Chapter 7 - Poisson's and Laplace's Equations

# Chapter 7 - Poisson's and Laplace's Equations - Chapter 7...

This preview shows pages 1–6. Sign up to view the full content.

Chapter 7 Poisson’s and Laplace’s Equations

This preview has intentionally blurred sections. Sign up to view the full version.

View Full Document
Poisson's and Laplace’s Equations Point form of Gauss's Law: ∇ • D = ρ v Relationship between D and E : D = ε E Gradient relationship between V and E : E = - V Combining the three equations: ∇• D = ∇ • ( ε E ) = - ∇ • ( ε∇ V) = ρ v ∇ • ∇ V = Poisson’s Equation ε ρ - v Recall:
Note: ∇ • ∇ is abbreviated as 2 ("del squared") If the charge density is zero, then ∇ • ∇ V = 2 V = 0 The equation is now called Laplace's equation . The 2 operation is called the Laplacian of V .

This preview has intentionally blurred sections. Sign up to view the full version.

View Full Document
Any expression for potential V is valid if it satisfied Laplace’s equation (when ρ s = 0) or Poisson’s equation (when ρ s 0) Laplace’s and Poisson’s equations relate the potential field to the charge density in a region.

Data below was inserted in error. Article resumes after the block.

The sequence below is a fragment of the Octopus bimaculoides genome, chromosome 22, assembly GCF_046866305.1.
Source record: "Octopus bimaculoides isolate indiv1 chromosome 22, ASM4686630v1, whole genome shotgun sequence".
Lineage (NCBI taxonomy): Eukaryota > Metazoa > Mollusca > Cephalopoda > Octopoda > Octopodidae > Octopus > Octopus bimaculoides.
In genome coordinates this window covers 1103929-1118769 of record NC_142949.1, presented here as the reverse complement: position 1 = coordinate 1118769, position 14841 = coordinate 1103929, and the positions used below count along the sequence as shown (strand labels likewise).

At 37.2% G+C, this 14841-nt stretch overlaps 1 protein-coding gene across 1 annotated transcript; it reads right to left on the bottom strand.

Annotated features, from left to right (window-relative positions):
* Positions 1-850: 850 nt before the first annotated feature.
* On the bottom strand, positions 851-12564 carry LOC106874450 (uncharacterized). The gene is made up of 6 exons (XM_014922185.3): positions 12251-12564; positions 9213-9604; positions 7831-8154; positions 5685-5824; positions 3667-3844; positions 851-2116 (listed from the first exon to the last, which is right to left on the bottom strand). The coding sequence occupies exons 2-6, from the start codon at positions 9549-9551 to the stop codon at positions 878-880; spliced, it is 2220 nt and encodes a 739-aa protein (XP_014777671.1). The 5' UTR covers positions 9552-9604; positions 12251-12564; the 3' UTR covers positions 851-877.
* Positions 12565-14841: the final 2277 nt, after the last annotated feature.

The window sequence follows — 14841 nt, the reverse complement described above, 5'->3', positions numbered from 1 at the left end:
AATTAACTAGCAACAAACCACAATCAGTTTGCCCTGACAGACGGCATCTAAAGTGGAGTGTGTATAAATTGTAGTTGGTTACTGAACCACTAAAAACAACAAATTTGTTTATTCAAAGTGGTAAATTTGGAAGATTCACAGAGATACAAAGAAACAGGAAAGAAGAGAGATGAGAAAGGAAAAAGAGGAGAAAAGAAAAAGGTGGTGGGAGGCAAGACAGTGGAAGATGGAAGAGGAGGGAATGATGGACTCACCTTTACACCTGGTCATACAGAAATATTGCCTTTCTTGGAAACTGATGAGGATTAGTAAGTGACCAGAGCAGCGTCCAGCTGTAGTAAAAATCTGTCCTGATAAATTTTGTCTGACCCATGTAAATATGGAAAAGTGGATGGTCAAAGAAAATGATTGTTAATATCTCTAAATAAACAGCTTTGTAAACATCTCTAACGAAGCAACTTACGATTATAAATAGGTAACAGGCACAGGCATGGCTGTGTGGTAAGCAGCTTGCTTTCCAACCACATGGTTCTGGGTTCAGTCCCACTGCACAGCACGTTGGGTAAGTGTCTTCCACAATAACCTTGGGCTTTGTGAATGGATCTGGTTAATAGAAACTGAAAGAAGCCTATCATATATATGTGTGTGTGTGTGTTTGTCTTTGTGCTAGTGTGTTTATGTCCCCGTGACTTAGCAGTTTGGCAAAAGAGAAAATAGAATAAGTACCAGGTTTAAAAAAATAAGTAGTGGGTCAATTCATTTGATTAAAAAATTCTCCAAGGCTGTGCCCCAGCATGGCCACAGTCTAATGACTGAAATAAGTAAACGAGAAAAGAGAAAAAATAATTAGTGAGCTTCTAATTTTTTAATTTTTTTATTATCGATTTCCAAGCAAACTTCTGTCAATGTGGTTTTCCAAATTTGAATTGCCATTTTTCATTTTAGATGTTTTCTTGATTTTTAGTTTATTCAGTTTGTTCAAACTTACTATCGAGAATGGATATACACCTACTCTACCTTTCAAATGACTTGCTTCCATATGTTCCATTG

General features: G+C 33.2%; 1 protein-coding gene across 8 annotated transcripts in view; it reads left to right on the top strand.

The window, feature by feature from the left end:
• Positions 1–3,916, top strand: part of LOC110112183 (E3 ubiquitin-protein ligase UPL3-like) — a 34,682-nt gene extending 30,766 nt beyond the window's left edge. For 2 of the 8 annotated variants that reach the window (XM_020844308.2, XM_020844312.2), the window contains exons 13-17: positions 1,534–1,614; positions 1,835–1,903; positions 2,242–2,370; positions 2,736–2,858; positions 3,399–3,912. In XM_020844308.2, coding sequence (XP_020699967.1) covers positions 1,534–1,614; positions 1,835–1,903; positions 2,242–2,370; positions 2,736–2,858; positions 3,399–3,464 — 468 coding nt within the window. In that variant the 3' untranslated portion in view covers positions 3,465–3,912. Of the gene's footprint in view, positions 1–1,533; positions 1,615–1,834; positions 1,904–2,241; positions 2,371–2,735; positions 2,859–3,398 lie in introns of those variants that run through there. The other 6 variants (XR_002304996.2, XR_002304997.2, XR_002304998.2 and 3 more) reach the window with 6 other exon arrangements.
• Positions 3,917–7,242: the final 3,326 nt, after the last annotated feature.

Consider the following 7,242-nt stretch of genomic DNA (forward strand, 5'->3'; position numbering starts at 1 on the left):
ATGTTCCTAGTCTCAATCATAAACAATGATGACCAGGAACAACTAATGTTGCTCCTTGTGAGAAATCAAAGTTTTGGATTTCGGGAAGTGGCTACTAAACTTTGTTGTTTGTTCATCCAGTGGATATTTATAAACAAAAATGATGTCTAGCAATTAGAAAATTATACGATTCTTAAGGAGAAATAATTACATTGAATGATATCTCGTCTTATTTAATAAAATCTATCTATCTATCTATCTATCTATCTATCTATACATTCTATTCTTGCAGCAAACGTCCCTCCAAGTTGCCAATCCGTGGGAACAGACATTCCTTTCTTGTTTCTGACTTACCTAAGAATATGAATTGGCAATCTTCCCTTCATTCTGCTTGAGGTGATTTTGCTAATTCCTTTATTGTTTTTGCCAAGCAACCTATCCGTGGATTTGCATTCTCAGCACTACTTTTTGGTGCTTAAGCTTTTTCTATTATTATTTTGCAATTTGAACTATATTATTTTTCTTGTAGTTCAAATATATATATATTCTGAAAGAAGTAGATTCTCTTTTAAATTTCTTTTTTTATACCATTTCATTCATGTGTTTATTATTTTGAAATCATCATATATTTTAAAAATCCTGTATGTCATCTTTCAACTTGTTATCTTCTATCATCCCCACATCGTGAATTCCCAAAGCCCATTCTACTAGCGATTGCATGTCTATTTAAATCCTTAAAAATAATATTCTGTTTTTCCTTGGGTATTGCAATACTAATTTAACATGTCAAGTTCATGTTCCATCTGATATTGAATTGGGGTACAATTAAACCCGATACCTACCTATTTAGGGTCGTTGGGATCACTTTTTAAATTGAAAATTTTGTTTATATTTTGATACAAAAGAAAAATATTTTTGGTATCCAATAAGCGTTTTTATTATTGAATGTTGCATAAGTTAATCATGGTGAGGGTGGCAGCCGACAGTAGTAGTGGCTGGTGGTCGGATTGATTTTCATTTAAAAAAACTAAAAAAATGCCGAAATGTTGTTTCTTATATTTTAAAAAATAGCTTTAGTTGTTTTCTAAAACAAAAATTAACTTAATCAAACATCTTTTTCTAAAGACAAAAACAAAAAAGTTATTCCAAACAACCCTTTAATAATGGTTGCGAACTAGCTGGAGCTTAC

In cartesian coordinates: ε ρ - = + + = v 2 2 2 2 2 2 2 z V y V x V V Cylindrical coordinates: 2 2 2 2 2 2 z V V 1 V 1 V + φ

This preview has intentionally blurred sections. Sign up to view the full version.

View Full Document
This is the end of the preview. Sign up to access the rest of the document.

{[ snackBarMessage ]}

### Page1 / 19

Chapter 7 - Poisson's and Laplace's Equations - Chapter 7...

This preview shows document pages 1 - 6. Sign up to view the full document.

View Full Document
Ask a homework question - tutors are online